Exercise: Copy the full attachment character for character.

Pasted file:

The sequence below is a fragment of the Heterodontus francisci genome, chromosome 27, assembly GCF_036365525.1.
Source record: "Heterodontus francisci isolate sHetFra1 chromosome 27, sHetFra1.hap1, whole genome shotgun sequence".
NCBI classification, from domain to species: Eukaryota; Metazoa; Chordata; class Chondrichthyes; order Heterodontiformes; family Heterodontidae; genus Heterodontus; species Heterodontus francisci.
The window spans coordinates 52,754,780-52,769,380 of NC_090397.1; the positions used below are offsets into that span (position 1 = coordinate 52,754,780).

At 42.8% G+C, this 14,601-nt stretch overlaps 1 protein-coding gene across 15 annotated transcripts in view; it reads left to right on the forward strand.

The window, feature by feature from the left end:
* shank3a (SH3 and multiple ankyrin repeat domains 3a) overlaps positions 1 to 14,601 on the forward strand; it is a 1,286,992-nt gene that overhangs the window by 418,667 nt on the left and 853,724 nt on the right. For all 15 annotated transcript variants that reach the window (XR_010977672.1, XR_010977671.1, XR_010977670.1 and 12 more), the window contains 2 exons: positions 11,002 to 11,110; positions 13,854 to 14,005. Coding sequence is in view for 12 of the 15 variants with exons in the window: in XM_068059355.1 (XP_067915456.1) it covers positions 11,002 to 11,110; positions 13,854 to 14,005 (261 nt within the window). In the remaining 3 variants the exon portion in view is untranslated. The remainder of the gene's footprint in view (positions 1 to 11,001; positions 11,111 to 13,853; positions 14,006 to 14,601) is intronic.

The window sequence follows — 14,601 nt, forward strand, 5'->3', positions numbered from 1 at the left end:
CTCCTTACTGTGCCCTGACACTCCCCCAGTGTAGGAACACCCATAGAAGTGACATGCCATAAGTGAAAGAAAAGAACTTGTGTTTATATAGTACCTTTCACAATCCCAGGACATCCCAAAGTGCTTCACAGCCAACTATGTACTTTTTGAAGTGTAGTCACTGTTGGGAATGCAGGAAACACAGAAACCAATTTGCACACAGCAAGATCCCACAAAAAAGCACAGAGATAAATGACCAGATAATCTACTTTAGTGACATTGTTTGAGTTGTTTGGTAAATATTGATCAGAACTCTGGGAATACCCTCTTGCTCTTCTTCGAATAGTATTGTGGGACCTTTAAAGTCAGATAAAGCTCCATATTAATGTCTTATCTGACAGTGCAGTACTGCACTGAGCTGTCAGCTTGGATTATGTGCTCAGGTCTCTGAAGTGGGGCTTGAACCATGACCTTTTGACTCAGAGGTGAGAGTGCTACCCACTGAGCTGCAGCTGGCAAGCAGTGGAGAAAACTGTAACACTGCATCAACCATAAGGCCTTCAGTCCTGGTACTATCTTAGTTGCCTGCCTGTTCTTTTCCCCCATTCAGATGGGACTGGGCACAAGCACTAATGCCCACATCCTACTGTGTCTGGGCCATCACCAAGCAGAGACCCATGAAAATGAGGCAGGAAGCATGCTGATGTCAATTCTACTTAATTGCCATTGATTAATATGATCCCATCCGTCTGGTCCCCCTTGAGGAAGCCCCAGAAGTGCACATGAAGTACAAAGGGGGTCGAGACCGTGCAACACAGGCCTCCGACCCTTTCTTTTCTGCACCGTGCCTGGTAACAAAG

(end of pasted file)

The sequence below is a fragment of the Heterodontus francisci genome, chromosome 27, assembly GCF_036365525.1.
Source record: "Heterodontus francisci isolate sHetFra1 chromosome 27, sHetFra1.hap1, whole genome shotgun sequence".
NCBI classification, from domain to species: Eukaryota; Metazoa; Chordata; class Chondrichthyes; order Heterodontiformes; family Heterodontidae; genus Heterodontus; species Heterodontus francisci.
The window spans coordinates 52,754,780-52,769,380 of NC_090397.1; the positions used below are offsets into that span (position 1 = coordinate 52,754,780).

At 42.8% G+C, this 14,601-nt stretch overlaps 1 protein-coding gene across 15 annotated transcripts in view; it reads left to right on the forward strand.

The window, feature by feature from the left end:
* shank3a (SH3 and multiple ankyrin repeat domains 3a) overlaps positions 1 to 14,601 on the forward strand; it is a 1,286,992-nt gene that overhangs the window by 418,667 nt on the left and 853,724 nt on the right. For all 15 annotated transcript variants that reach the window (XR_010977672.1, XR_010977671.1, XR_010977670.1 and 12 more), the window contains 2 exons: positions 11,002 to 11,110; positions 13,854 to 14,005. Coding sequence is in view for 12 of the 15 variants with exons in the window: in XM_068059355.1 (XP_067915456.1) it covers positions 11,002 to 11,110; positions 13,854 to 14,005 (261 nt within the window). In the remaining 3 variants the exon portion in view is untranslated. The remainder of the gene's footprint in view (positions 1 to 11,001; positions 11,111 to 13,853; positions 14,006 to 14,601) is intronic.

The window sequence follows — 14,601 nt, forward strand, 5'->3', positions numbered from 1 at the left end:
CTCCTTACTGTGCCCTGACACTCCCCCAGTGTAGGAACACCCATAGAAGTGACATGCCATAAGTGAAAGAAAAGAACTTGTGTTTATATAGTACCTTTCACAATCCCAGGACATCCCAAAGTGCTTCACAGCCAACTATGTACTTTTTGAAGTGTAGTCACTGTTGGGAATGCAGGAAACACAGAAACCAATTTGCACACAGCAAGATCCCACAAAAAAGCACAGAGATAAATGACCAGATAATCTACTTTAGTGACATTGTTTGAGTTGTTTGGTAAATATTGATCAGAACTCTGGGAATACCCTCTTGCTCTTCTTCGAATAGTATTGTGGGACCTTTAAAGTCAGATAAAGCTCCATATTAATGTCTTATCTGACAGTGCAGTACTGCACTGAGCTGTCAGCTTGGATTATGTGCTCAGGTCTCTGAAGTGGGGCTTGAACCATGACCTTTTGACTCAGAGGTGAGAGTGCTACCCACTGAGCTGCAGCTGGCAAGCAGTGGAGAAAACTGTAACACTGCATCAACCATAAGGCCTTCAGTCCTGGTACTATCTTAGTTGCCTGCCTGTTCTTTTCCCCCATTCAGATGGGACTGGGCACAAGCACTAATGCCCACATCCTACTGTGTCTGGGCCATCACCAAGCAGAGACCCATGAAAATGAGGCAGGAAGCATGCTGATGTCAATTCTACTTAATTGCCATTGATTAATATGATCCCATCCGTCTGGTCCCCCTTGAGGAAGCCCCAGAAGTGCACATGAAGTACAAAGGGGGTCGAGACCGTGCAACACAGGCCTCCGACCCTTTCTTTTCTGCACCGTGCCTGGTAACAAAG